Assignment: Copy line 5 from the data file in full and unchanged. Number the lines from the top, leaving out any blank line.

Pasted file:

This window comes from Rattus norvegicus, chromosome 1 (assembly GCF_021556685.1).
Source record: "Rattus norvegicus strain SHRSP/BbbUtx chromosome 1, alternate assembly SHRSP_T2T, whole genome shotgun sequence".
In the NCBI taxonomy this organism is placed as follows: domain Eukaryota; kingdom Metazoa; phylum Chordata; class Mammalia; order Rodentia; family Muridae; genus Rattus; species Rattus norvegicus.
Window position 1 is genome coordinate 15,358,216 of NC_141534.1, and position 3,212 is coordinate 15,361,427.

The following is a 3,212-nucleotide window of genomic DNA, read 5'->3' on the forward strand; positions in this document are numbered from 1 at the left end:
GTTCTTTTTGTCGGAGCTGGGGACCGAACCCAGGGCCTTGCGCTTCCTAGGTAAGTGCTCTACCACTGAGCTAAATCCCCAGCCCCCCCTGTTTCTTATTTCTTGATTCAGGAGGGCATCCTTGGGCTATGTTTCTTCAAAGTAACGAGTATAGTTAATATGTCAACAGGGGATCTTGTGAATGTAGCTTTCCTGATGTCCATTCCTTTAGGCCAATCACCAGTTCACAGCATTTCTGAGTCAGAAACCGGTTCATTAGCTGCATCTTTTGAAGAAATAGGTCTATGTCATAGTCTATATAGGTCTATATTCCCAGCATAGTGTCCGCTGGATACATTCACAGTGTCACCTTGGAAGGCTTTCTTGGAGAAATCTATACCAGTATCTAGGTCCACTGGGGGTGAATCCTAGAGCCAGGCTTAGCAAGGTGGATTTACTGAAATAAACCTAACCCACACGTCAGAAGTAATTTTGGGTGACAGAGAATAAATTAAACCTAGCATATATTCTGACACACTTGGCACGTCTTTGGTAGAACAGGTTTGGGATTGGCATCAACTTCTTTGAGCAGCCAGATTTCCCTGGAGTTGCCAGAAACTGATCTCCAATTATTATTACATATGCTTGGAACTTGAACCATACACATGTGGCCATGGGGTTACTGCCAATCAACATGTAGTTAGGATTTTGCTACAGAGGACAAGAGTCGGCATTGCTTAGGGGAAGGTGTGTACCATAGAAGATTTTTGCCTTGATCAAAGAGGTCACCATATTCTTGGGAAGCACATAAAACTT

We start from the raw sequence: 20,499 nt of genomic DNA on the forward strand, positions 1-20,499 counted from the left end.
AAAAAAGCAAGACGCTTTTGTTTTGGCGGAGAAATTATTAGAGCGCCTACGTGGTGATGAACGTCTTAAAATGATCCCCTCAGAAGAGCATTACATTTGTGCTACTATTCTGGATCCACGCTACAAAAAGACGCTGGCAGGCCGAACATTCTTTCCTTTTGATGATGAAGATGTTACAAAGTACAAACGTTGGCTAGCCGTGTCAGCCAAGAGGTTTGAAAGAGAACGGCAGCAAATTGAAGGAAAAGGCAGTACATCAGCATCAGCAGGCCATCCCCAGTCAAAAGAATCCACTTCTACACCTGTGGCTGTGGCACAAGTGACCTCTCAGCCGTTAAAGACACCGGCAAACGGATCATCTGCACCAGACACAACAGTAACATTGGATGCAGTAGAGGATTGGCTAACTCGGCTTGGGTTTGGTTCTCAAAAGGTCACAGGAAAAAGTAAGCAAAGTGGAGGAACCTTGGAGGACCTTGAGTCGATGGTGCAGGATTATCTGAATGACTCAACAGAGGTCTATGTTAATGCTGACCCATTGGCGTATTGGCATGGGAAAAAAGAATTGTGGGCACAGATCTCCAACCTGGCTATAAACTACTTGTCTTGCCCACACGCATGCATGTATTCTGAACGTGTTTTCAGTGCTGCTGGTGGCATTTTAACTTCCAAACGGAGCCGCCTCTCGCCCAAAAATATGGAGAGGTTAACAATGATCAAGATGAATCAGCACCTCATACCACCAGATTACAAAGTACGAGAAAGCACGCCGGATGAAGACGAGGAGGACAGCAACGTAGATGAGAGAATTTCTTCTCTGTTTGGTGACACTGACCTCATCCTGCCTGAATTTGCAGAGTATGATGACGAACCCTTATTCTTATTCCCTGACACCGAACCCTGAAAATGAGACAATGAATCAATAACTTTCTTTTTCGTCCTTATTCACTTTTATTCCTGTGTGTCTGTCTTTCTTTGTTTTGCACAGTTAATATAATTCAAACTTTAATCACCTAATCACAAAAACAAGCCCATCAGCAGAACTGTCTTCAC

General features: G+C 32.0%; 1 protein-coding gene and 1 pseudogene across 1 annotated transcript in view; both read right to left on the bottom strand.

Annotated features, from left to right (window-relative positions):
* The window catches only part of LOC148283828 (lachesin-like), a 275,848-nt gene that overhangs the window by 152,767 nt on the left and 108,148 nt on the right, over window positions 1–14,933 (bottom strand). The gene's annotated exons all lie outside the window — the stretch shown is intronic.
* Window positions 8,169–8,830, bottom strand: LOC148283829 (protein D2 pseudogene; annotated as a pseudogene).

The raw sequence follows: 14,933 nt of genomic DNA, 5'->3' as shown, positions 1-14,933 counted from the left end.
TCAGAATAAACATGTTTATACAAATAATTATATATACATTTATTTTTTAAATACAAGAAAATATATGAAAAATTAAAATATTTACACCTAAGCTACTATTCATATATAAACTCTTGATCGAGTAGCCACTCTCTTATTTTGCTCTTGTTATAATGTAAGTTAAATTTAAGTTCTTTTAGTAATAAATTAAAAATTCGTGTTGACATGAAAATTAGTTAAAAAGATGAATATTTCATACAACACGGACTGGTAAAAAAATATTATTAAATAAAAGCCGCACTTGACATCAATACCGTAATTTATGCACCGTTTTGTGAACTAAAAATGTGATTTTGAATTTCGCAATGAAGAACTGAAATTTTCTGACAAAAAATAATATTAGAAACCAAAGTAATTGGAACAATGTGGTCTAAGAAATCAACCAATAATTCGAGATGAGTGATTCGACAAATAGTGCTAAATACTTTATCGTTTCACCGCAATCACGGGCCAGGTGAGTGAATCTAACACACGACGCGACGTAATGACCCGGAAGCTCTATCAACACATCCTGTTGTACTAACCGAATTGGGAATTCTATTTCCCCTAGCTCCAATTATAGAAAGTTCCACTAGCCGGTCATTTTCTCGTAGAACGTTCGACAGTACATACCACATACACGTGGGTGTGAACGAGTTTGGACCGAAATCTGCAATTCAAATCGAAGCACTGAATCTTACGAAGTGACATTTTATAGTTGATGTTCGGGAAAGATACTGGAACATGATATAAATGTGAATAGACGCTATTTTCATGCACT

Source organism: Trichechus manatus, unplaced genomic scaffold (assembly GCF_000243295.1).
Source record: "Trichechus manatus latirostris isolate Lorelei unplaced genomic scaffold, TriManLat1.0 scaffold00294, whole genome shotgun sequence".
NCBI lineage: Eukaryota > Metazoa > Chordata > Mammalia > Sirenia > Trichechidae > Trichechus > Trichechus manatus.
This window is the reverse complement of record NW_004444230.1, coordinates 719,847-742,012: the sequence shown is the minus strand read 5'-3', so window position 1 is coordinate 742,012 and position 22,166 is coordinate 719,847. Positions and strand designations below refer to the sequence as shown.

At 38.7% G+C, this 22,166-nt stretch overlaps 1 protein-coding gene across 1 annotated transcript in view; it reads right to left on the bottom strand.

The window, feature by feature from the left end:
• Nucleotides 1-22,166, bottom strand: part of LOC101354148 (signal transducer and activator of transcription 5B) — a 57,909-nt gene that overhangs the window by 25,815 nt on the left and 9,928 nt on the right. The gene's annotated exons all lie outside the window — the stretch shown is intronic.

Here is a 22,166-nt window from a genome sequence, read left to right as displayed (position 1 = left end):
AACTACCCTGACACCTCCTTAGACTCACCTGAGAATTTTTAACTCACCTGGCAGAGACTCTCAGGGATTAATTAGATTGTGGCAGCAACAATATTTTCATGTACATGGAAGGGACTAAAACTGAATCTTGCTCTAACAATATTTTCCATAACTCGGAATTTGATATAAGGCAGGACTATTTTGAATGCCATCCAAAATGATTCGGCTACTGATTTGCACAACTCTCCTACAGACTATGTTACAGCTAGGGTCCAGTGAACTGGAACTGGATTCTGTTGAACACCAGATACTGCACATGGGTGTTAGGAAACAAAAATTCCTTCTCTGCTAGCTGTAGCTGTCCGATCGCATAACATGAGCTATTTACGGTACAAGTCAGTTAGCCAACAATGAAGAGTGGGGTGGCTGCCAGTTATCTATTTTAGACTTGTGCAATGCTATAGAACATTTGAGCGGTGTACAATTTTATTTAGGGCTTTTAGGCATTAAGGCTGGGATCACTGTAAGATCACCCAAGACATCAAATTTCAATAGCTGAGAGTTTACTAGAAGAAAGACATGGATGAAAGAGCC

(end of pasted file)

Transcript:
The following is a 3,212-nucleotide window of genomic DNA, read 5'->3' on the forward strand; positions in this document are numbered from 1 at the left end: